Jackdaws and Fallow Deer

“And down flew a blackbird …. and pecked off her nose”.  I couldn’t help thinking of the English nursery rhyme as a watched these cheeky Jackdaws (Corvus monedula) working over fallow deer plucking fur for lining their nests.  I expected the deer to object –  “ouch, get away….”  but they seemed completely unfazed and carried on chewing the cud as the birds boldly alighted and then flew off with tufts of fur.  Reading up on their behaviour i discovered that they are the smallest of the crow species and are highly opportunistic.  Described as ‘colonial cavity nesters’  using tree holes to chimneys, they build an outer form with sticks and line the inner side with wool or hair.   No doubt that deer fur will be insulating creating a soft and warm nest.  Clever creatures!

Working in pairs, jackdaws pluck deer fur.
Cheeky Jackdaw flies down and confidently plucks soft fur from a fallow deer for nesting material.
The deer appear to be completely unfazed by the jackdaw’s cheeky behaviour.
Ian Morton sums it up … “Jackdaws are pleasing to watch. Solemnly and methodically, they stalk the lawn, unhurried in their search patterns, neat and tidy and dignified in their bearing. Unlike the larger and clamorous cousins with which they often flock, their phrases are clipped, their conversations brief.”
Read more at https://www.countrylife.co.uk/nature/jackdaw-bird-just-loves-people-178185#2HFQFRlRQtT89lK7.99

A quick tango on the beach

The early morning scene at Boulder’s Beach hums with activity as the African penguins rouse for the day.   On the domestic front, the nesting sites are vigorously dug over, sand flying out the deeper holes.  Often there is a squabble or two with loud protestation – these little creatures relative to their size have voice projection in volumes. Down at the waters edge groups preen and stretch preparing to go out to sea leaving the chicks huddled together in the creche area.   The adults have a straight backed posture and though they waddle, it is with intent.   Down to the sea they go – just for some though, there’s the odd dalliance –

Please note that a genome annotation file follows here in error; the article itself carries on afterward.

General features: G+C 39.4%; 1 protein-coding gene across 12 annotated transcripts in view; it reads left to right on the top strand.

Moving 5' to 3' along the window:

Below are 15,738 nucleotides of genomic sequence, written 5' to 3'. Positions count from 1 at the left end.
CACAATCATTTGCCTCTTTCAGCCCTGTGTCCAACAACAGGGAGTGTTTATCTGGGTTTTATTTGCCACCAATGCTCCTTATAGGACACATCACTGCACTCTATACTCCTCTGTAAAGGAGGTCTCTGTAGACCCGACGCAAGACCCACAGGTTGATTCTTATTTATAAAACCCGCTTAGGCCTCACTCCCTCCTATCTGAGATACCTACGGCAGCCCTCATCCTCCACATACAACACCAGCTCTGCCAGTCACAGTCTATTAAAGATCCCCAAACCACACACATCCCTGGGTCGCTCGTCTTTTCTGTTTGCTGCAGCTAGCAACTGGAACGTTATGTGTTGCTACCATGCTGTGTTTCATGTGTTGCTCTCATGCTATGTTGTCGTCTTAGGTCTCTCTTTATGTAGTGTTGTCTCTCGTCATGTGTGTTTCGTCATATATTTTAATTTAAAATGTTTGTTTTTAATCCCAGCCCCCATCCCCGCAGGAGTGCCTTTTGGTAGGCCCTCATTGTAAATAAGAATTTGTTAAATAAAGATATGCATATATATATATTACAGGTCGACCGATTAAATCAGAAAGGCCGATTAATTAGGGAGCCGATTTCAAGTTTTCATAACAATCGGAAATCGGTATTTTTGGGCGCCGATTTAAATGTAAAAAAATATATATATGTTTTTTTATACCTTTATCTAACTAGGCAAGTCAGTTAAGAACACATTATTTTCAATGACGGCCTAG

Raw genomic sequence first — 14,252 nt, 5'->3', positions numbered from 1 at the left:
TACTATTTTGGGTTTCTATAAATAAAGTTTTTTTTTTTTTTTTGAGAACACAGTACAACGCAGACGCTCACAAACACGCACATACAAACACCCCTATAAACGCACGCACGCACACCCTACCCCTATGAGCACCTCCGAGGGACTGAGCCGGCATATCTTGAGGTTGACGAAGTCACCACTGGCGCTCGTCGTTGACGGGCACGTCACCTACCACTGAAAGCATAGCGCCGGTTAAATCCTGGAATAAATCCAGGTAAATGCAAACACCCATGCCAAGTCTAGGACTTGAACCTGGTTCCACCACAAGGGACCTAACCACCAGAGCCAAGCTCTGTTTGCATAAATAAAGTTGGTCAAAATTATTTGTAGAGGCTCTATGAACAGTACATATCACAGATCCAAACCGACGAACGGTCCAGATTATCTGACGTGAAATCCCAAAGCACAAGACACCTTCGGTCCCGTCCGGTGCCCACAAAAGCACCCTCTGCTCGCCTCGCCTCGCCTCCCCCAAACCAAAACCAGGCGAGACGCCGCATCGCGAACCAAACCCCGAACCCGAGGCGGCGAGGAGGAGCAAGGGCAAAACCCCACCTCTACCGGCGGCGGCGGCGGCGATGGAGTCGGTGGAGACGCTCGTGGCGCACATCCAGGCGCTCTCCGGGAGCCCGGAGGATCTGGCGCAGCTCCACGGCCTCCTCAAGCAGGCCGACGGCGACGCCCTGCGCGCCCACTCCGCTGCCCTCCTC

Res Nullius

Two separate encounters with different baboon troops this week left me wryly thinking about the strange anomaly in their conservation management.  They are a protected species here on the Peninsula but the job of conserving the troops falls under the management of different authorities.  There’s a certain irony even trying to curtail the movement of wild, agile creatures yet the troops living between the suburbs are assigned rangers to move them along and keep them out of the residential areas.  Broadly defined as “res nullius” – a thing belonging to no one whether because never appropriated (as a wild animal) – allows  certain wildlife authorities to conveniently pass the buck.  The main responsibility of the rangers is to prevent them from developing raiding patterns for seeking out human-derived food.